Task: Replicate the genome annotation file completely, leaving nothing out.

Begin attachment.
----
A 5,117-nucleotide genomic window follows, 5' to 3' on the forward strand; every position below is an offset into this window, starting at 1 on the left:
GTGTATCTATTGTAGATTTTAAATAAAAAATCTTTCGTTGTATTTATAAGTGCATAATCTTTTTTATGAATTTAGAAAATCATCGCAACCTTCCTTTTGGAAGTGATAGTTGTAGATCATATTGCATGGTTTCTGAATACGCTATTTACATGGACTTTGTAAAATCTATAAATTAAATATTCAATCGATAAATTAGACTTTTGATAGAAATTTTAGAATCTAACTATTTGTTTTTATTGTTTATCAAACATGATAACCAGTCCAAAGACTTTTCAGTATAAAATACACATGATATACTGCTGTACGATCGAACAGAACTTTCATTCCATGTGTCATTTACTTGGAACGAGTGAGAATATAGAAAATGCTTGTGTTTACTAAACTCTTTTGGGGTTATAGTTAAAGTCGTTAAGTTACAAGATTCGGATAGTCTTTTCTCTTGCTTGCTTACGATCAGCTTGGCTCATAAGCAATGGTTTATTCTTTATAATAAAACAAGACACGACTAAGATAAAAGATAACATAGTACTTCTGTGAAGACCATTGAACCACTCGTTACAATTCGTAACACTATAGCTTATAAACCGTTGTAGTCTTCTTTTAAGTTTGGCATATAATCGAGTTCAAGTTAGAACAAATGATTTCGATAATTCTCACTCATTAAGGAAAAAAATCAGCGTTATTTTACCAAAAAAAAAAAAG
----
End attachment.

A 5,117-nucleotide genomic window follows, 5' to 3' on the forward strand; every position below is an offset into this window, starting at 1 on the left:
GTGTATCTATTGTAGATTTTAAATAAAAAATCTTTCGTTGTATTTATAAGTGCATAATCTTTTTTATGAATTTAGAAAATCATCGCAACCTTCCTTTTGGAAGTGATAGTTGTAGATCATATTGCATGGTTTCTGAATACGCTATTTACATGGACTTTGTAAAATCTATAAATTAAATATTCAATCGATAAATTAGACTTTTGATAGAAATTTTAGAATCTAACTATTTGTTTTTATTGTTTATCAAACATGATAACCAGTCCAAAGACTTTTCAGTATAAAATACACATGATATACTGCTGTACGATCGAACAGAACTTTCATTCCATGTGTCATTTACTTGGAACGAGTGAGAATATAGAAAATGCTTGTGTTTACTAAACTCTTTTGGGGTTATAGTTAAAGTCGTTAAGTTACAAGATTCGGATAGTCTTTTCTCTTGCTTGCTTACGATCAGCTTGGCTCATAAGCAATGGTTTATTCTTTATAATAAAACAAGACACGACTAAGATAAAAGATAACATAGTACTTCTGTGAAGACCATTGAACCACTCGTTACAATTCGTAACACTATAGCTTATAAACCGTTGTAGTCTTCTTTTAAGTTTGGCATATAATCGAGTTCAAGTTAGAACAAATGATTTCGATAATTCTCACTCATTAAGGAAAAAAATCAGCGTTATTTTACCAAAAAAAAAAAAG